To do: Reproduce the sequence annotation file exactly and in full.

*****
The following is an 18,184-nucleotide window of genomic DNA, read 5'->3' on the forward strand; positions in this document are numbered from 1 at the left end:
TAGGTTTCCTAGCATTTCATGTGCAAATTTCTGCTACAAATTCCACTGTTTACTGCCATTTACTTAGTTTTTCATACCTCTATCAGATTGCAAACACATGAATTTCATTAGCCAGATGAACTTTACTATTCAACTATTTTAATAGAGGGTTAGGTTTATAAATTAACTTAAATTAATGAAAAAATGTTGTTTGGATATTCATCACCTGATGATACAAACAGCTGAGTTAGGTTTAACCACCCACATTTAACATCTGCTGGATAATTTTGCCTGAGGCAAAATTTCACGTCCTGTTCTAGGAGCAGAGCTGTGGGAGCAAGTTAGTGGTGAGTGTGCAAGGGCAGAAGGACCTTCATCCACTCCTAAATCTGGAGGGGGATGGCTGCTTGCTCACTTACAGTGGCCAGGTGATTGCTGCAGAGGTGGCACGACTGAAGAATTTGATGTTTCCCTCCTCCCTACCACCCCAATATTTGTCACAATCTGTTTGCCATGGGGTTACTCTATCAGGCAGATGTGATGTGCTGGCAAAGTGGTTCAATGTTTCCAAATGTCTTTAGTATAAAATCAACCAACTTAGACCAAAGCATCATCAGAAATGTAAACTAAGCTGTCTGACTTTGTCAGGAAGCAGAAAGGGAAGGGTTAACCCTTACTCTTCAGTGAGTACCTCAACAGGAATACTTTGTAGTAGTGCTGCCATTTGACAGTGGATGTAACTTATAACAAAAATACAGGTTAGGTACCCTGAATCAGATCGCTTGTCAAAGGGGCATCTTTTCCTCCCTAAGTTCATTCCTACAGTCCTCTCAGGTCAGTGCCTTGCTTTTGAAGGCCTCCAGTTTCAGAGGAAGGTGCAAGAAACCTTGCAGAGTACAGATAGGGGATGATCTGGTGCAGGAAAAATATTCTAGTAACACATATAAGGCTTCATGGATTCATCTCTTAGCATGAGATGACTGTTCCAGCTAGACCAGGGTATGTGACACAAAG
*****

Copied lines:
The following is an 18,184-nucleotide window of genomic DNA, read 5'->3' on the forward strand; positions in this document are numbered from 1 at the left end:
TAGGTTTCCTAGCATTTCATGTGCAAATTTCTGCTACAAATTCCACTGTTTACTGCCATTTACTTAGTTTTTCATACCTCTATCAGATTGCAAACACATGAATTTCATTAGCCAGATGAACTTTACTATTCAACTATTTTAATAGAGGGTTAGGTTTATAAATTAACTTAAATTAATGAAAAAATGTTGTTTGGATATTCATCACCTGATGATACAAACAGCTGAGTTAGGTTTAACCACCCACATTTAACATCTGCTGGATAATTTTGCCTGAGGCAAAATTTCACGTCCTGTTCTAGGAGCAGAGCTGTGGGAGCAAGTTAGTGGTGAGTGTGCAAGGGCAGAAGGACCTTCATCCACTCCTAAATCTGGAGGGGGATGGCTGCTTGCTCACTTACAGTGGCCAGGTGATTGCTGCAGAGGTGGCACGACTGAAGAATTTGATGTTTCCCTCCTCCCTACCACCCCAATATTTGTCACAATCTGTTTGCCATGGGGTTACTCTATCAGGCAGATGTGATGTGCTGGCAAAGTGGTTCAATGTTTCCAAATGTCTTTAGTATAAAATCAACCAACTTAGACCAAAGCATCATCAGAAATGTAAACTAAGCTGTCTGACTTTGTCAGGAAGCAGAAAGGGAAGGGTTAACCCTTACTCTTCAGTGAGTACCTCAACAGGAATACTTTGTAGTAGTGCTGCCATTTGACAGTGGATGTAACTTATAACAAAAATACAGGTTAGGTACCCTGAATCAGATCGCTTGTCAAAGGGGCATCTTTTCCTCCCTAAGTTCATTCCTACAGTCCTCTCAGGTCAGTGCCTTGCTTTTGAAGGCCTCCAGTTTCAGAGGAAGGTGCAAGAAACCTTGCAGAGTACAGATAGGGGATGATCTGGTGCAGGAAAAATATTCTAGTAACACATATAAGGCTTCATGGATTCATCTCTTAGCATGAGATGACTGTTCCAGCTAGACCAGGGTATGTGACACAAAG